The taxonomic history of the genus Myrmelachista is covered amply by Bolton (2003). Briefly, Roger (1863) described two genera, Myrmelachista and Decamera, that differed in number of antennal segments, nine in the former and ten in the latter. Decamera was a junior homonym and was changed to Hincksidris by Donisthorpe (1944). Hincksidris (earlier as Decamera) was placed as a subgenus of Myrmelachista by various authors and ultimately synonymized under Myrmelachista (Snelling and Hunt 1976).

There are 79 available names in the genus, of which only six are currently junior synonyms (Bolton 1995). Although it was recognized that the number of antennal segments could not be relied upon to reveal monophyletic taxa and that the division of Myrmelachista into two groups was artificial (Brown 1973, Snelling and Hunt 1976), number of antennal segments is stable within species and there is geographic patterning with respect to the abundance of one form versus the other. Among the 73 valid species-group taxa, 27 have workers with 9-segmented antenna and 46 have workers with 10-segmented antenna. The 9-segmented forms are mostly concentrated in Central America and the Caribbean, with only two known from South America. The 10-segmented forms are mostly from South America, with only 3 from Central America and Mexico.


On these web pages, the following terminology and abbreviations are used:

HL: head length in full face view; perpendicular distance from line tangent to rearmost point of vertex margin to line tangent to anteriormost projection of clypeus (either laterally near mandibular insertion or median lobe, depending on which extends further), not including anteromedian denticle if present.
HW: head width; in full face view, maximum width of head capsule above eyes (not including eyes if they project beyond border of head capsule).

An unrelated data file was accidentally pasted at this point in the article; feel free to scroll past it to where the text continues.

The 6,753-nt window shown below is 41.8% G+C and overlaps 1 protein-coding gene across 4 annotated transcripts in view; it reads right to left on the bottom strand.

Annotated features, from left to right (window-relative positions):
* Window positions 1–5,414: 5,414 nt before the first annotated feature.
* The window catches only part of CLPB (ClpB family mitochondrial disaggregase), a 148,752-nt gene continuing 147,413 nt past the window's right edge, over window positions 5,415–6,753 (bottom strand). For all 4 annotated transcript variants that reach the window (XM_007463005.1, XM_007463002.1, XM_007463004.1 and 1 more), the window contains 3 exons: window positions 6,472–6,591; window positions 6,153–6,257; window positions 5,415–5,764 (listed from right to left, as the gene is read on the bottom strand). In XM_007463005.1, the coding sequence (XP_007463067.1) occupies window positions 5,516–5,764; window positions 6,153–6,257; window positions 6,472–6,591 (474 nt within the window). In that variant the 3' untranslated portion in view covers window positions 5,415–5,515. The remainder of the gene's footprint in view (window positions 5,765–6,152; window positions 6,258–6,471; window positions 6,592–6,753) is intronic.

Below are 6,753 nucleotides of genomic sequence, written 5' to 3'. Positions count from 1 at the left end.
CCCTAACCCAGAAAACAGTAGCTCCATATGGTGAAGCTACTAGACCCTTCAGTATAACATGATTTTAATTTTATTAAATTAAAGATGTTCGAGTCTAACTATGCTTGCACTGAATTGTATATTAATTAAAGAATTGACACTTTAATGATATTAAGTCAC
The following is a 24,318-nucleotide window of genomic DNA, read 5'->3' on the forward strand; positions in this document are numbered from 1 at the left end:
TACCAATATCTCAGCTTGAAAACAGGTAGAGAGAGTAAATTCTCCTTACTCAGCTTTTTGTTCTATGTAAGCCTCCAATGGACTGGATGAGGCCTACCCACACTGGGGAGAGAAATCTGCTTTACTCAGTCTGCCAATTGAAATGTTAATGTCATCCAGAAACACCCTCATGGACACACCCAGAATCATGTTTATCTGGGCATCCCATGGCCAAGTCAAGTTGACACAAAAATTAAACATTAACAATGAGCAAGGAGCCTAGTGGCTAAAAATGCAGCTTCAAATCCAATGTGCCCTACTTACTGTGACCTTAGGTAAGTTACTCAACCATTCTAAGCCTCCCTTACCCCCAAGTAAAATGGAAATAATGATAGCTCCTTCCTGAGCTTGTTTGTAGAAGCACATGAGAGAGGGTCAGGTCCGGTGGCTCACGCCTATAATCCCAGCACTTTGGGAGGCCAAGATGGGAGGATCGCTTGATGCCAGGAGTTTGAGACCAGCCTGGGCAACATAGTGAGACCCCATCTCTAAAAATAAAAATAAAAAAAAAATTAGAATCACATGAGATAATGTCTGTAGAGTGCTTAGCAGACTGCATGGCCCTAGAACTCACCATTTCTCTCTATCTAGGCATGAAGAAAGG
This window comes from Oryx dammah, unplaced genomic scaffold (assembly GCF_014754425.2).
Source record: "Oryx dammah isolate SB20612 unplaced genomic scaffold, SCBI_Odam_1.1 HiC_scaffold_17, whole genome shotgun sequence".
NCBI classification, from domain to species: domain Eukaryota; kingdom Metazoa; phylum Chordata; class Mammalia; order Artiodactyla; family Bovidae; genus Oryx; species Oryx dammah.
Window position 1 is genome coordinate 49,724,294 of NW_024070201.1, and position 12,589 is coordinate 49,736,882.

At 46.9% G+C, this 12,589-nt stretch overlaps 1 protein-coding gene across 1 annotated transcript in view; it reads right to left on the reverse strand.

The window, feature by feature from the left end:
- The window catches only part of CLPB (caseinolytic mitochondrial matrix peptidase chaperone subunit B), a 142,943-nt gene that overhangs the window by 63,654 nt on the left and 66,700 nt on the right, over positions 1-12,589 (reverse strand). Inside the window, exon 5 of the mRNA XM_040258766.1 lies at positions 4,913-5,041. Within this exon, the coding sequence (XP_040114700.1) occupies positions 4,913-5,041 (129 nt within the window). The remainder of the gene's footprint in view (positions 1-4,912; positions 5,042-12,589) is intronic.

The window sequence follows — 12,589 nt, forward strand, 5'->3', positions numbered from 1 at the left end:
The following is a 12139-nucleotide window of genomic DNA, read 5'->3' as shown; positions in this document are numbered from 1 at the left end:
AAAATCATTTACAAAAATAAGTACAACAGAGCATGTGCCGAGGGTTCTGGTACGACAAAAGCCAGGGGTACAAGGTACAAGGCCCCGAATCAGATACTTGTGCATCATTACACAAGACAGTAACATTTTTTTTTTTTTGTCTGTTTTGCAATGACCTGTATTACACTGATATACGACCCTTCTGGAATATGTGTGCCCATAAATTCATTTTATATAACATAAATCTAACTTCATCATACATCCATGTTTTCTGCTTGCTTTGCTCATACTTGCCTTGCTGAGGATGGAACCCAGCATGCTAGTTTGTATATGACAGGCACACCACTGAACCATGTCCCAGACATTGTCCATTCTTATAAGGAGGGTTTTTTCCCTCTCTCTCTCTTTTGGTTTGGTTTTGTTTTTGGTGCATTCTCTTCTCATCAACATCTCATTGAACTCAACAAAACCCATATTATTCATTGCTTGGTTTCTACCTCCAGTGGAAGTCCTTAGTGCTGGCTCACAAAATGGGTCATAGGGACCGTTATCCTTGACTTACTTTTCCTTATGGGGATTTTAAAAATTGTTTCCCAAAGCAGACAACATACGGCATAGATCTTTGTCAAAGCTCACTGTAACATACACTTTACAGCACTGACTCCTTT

SL: scape length; length of scape shaft from apex to basal flange, not including basal condyle and neck.
EL: eye length, measured along maximum diameter.
OW: width of median ocellus.
OD: distance between inner margins of lateral ocelli.
CI: cephalic index; 100*HW/HL.
OI: ocular index; 100*EL/HW.
OcI: ocellar index, 100*OW/HL.


Species accounts are provided with a diagnosis. There are not separate diagnoses for workers, queens, and males; the diagnosis is the combination of worker, queen, and male characters that together most easily distinguish the species.


Workers show a great deal of plasticity and are not easily separated to species. There is inter- and intracolony size variation, and larger workers tend to exhibit more differences among species than small workers. The only sharply defined character with two discrete states is the number of antennal segments: 9 or 10. All other characters are continuous, with each species showing a mean and a variance, overlapping with similar species, but not encompassing the entire range of variation. The maxillary palpus may be 5-segmented, 6-segmented, or both (Fig. 1). In some cases the terminal palpomere is elongate and there is a slight constriction in the middle, suggesting partial fusion of the terminal two palpomeres. In some cases within a species (e.g., plebecula) colonies with small workers have 5 segments, colonies with larger workers have 6. There are occasional individual specimens with one 5-segmented palpus and one 6-segmented palpus.

Figure 1. Examples of Myrmelachista worker maxillary palpi, showing reduction from 6 to 5 segments.

Mandible sculpture varies from smooth and shining to coarsely punctatorugose.

Pilosity patterns are quite variable but show trends within species. In full face view, pilosity on the side and rear margins may be sparse or abundant, very short or longer, about the length of the first funicular segment, fully appressed to suberect. Among the Costa Rican species pilosity on the scapes is always abundant and suberect to subdecumbent, and I have not found it useful for identification. The pilosity on the outer margin of the hind tibia is always present as a covering of short setae of relatively uniform length, with variable presence of longer setae projecting above them. The setae may look rather uniform and short, with length about 1/4 width of tibia, or they may be longer and somewhat more irregular, the longer setae being 1/2 to 3/4 tibia width. The setae may be fully appressed to suberect.